Film Study: Notre Dame freshman CB Ramon Henderson
CB Ramon Henderson, 6-2, 180; Bakersfield (Calif.) Liberty
The numbers: Henderson caught 29 passes for 581 yards and seven touchdowns in 11 games as a senior. He also recorded 12 tackles, one tackle for a loss, nine pass breakups and a fumble recovery for a touchdown. The Patriots (10-2) ended their season with a 27-0 loss to Clovis (Calif.) Buchanan in the Central Section California Interscholastic Federation Division I semifinals. Henderson enrolled a semester early in January and will begin his career at cornerback.
The rankings: 247Sports — Four stars, No. 11 ATH, No. 266 overall. Rivals — Three stars.
TFC film link here.
UHR film link here.
First impression: No Notre Dame signee this 2020 class may have more of a perplexing outlook than Henderson. His impressive ball skills and 100-meter dash time of 10.59 seconds as a junior — which tops Irish speedster Braden Lenzy’s best high school time of 10.62 — makes his potential intriguing. But he’s an unusual athlete and difficult to project. Henderson’s raw corner technique, abnormally long strides and cloudy position projection lowers his floor.
Strengths: Henderson substantially improved as a corner after his junior year. His makeup speed helps him recover well when losing at the line of scrimmage. He also flashes an impressive ability to anticipate and track the ball in the air and take the appropriate angle to make a play — almost like a center fielder. Henderson's hands and concentration are his best attributes. His tremendous vertical leap and overall athleticism makes him effective when in position for those jump balls on offense and defense. Henderson looks natural as a special teams returner. He has solid vision, hits the correct holes and weaves well in traffic.
Proof of prowess: (TFC 1:55): Henderson initially lost his one-on-one matchup with this outside receiver. He jabbed toward the receiver after the snap, leaving him off-balanced as the receiver released outside. Henderson flipped his hips the wrong direction — inward — but recovered even when the receiver darted back to the goal line. He adjusted and launched himself toward the back of the end zone once the quarterback attempted a pass to the next-closest receiver. Though he’s not the most brawny player, Henderson can create quite the thud by using his speed and momentum like on this incomplete pass. He's not afraid of contact.
(UHR 1:04): There are several impressive jump ball catches on Henderson’s highlight tape. This one might be the best. The defensive back obtained the advantage from a momentum standpoint and appeared to get a hand on the football. The throw required Henderson to turn his body around and leap backward. Henderson hauled in the pass despite colliding with the defensive back at an awkward angle. The catch also called for Henderson to maintain possession of the football while crashing to the ground. His athleticism, hands and concentration are on full display here. Here are a few of Henderson’s other 50-50 catches: TFC 0:20, TFC 1:46, TFC 2:05.
(UHR 1:31): Liberty’s quarterback didn’t target Henderson on this pass. He’s not even looking his direction. Yet there Henderson was to make the play. Henderson needed to cover about 30 yards— combined vertically and laterally — after the quarterback released the football. He appears to reach top speed but is still able to judge the ball. By not extending his arms for the catch until the last possible moment, Henderson’s able to take the precise angle and make up a lot of ground.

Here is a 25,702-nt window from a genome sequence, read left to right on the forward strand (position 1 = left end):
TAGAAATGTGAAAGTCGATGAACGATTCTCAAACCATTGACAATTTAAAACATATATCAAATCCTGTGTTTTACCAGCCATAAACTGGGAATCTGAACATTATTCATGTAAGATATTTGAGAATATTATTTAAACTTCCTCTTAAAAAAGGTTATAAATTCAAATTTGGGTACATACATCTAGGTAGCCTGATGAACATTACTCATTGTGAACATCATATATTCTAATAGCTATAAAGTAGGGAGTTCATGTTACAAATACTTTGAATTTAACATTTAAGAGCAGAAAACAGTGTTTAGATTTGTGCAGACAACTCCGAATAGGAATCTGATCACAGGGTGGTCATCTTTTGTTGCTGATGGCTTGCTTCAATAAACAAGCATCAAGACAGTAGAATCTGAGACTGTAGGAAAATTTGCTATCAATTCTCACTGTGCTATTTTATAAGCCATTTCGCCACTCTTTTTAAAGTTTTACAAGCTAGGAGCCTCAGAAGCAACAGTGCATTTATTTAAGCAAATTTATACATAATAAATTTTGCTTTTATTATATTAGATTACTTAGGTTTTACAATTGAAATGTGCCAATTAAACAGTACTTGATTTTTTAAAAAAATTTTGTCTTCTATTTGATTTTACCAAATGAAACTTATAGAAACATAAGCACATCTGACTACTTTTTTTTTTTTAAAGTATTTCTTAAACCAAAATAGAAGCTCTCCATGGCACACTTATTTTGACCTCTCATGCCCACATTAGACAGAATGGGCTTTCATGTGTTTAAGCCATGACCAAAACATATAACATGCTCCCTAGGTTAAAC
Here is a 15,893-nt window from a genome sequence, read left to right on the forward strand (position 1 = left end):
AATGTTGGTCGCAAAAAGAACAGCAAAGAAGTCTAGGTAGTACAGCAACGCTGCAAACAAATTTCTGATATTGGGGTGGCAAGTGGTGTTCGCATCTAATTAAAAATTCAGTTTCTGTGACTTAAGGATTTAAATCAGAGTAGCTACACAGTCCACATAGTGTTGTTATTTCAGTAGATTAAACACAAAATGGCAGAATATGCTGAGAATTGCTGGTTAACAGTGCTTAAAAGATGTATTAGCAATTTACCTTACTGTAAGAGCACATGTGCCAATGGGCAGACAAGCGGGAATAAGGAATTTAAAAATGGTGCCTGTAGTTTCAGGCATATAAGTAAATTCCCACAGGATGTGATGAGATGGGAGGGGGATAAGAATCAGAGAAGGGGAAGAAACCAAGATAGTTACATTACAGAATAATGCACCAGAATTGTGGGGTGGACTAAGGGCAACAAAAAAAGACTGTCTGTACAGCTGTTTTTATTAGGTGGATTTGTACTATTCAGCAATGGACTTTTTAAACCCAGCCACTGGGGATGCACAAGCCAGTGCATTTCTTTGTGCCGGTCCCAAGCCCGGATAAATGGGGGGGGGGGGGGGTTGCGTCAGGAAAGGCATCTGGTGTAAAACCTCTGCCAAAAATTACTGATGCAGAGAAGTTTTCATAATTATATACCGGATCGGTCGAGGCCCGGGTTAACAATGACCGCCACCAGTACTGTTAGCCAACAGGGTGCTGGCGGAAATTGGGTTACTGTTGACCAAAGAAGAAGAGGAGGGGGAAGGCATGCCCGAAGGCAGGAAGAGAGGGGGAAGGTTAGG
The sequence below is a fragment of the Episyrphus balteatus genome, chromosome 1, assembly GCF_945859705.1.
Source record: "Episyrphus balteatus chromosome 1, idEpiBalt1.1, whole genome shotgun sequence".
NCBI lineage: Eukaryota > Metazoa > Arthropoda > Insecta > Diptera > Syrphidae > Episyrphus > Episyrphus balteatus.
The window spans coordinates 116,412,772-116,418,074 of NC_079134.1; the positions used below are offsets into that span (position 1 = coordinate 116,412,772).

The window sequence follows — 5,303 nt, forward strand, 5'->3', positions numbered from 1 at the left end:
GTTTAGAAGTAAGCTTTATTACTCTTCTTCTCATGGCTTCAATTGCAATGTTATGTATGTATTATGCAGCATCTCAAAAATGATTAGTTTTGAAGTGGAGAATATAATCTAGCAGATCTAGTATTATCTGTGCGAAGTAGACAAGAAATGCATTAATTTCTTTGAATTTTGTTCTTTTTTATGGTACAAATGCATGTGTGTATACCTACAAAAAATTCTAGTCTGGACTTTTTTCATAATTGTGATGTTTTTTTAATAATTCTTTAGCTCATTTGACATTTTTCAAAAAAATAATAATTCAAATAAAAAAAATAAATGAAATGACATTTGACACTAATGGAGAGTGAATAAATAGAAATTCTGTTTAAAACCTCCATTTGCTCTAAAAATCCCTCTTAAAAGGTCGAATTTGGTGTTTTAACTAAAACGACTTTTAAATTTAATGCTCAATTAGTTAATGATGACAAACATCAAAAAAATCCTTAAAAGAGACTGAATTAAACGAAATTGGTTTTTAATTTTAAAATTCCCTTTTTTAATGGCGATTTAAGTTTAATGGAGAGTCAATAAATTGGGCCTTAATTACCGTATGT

Competition level: Because the Patriots don’t regularly square off against any of the Los Angeles powerhouses, they face average competition on a national scale. Liberty played only two recruits out of the 2020 and 2021 classes ranked among 247Sports’ top 247 overall players in California this season: Buchanan running back Kendall Milton (Georgia) and cornerback CJ Jones (Fresno State). The three-star Jones covered Henderson at times and ranks as 247Sports’ No. 150 cornerback and No. 1,792 overall player in the 2020 class.
Henderson caught three passes for 44 yards and tallied a pass breakup in a 19-17 loss to Buchanan on Sept. 12. Jones intercepted a deep pass intended for Henderson (1:10 below) in the end zone. Henderson failed to create separation, but to his credit, he received double coverage. He also had no chance to make a play with that throw. How much Liberty needed Henderson became apparent in its second meeting with Buchanan. Henderson missed the 27-0 playoff loss with a sprained ankle.
Jones film link here.
Left to prove: Notre Dame’s biggest priorities when recruiting cornerbacks this class were length and verified speed. Henderson may have better length and straight-line speed than his fellow three cornerback signees: Caleb Offord, Landen Bartleson and Clarence Lewis. However, offense looks to be the better fit for Henderson. He seems to lack the lateral quickness necessary to play corner at an elite level. He’s one of the nation’s longest-striding corners this class and almost runs like a 6-foot-5 athlete. The finer points to playing corner — like route recognition and overall technique — appear to be lacking in Henderson at this stage. Then again, he only started playing the position as a high school junior.
Wide receiver looks to be the best spot for Henderson. His hands, speed and vertical leap would bode well on the outside. Henderson would still need to become more sudden if he played on offense. He’s not the craftiest route runner and frequently relies on one emphasized cut. He looks like a track hurdler playing football at times, making plays on his speed and leaping ability alone. Safety would also suit Henderson well because of his ball skills and tracking ability, but he would need to improve his physicality and tackling. Rivals’ three-star rating seems more fitting than 247Sports’ four-star rating because of the concerns regarding his change of direction.